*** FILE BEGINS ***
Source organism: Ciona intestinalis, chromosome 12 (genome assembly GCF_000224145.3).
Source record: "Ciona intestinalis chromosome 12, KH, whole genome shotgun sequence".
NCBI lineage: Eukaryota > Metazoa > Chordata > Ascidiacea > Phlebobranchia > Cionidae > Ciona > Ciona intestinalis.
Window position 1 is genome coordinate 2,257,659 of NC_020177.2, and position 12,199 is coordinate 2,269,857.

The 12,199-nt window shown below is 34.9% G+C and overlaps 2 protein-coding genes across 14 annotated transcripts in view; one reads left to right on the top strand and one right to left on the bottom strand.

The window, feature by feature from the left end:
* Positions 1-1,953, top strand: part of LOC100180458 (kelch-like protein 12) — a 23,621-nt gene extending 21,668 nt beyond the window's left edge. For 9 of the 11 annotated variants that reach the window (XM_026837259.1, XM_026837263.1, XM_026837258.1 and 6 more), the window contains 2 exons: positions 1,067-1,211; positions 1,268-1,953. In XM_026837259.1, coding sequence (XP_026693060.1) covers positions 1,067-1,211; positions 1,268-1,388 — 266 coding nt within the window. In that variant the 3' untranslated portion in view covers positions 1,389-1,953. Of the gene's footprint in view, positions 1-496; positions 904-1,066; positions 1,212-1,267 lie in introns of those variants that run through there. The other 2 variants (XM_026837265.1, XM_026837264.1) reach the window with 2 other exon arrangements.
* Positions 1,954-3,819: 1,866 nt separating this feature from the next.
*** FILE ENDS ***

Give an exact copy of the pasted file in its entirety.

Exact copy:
Source organism: Ciona intestinalis, chromosome 12 (genome assembly GCF_000224145.3).
Source record: "Ciona intestinalis chromosome 12, KH, whole genome shotgun sequence".
NCBI lineage: Eukaryota > Metazoa > Chordata > Ascidiacea > Phlebobranchia > Cionidae > Ciona > Ciona intestinalis.
Window position 1 is genome coordinate 2,257,659 of NC_020177.2, and position 12,199 is coordinate 2,269,857.

The 12,199-nt window shown below is 34.9% G+C and overlaps 2 protein-coding genes across 14 annotated transcripts in view; one reads left to right on the top strand and one right to left on the bottom strand.

The window, feature by feature from the left end:
* Positions 1-1,953, top strand: part of LOC100180458 (kelch-like protein 12) — a 23,621-nt gene extending 21,668 nt beyond the window's left edge. For 9 of the 11 annotated variants that reach the window (XM_026837259.1, XM_026837263.1, XM_026837258.1 and 6 more), the window contains 2 exons: positions 1,067-1,211; positions 1,268-1,953. In XM_026837259.1, coding sequence (XP_026693060.1) covers positions 1,067-1,211; positions 1,268-1,388 — 266 coding nt within the window. In that variant the 3' untranslated portion in view covers positions 1,389-1,953. Of the gene's footprint in view, positions 1-496; positions 904-1,066; positions 1,212-1,267 lie in introns of those variants that run through there. The other 2 variants (XM_026837265.1, XM_026837264.1) reach the window with 2 other exon arrangements.
* Positions 1,954-3,819: 1,866 nt separating this feature from the next.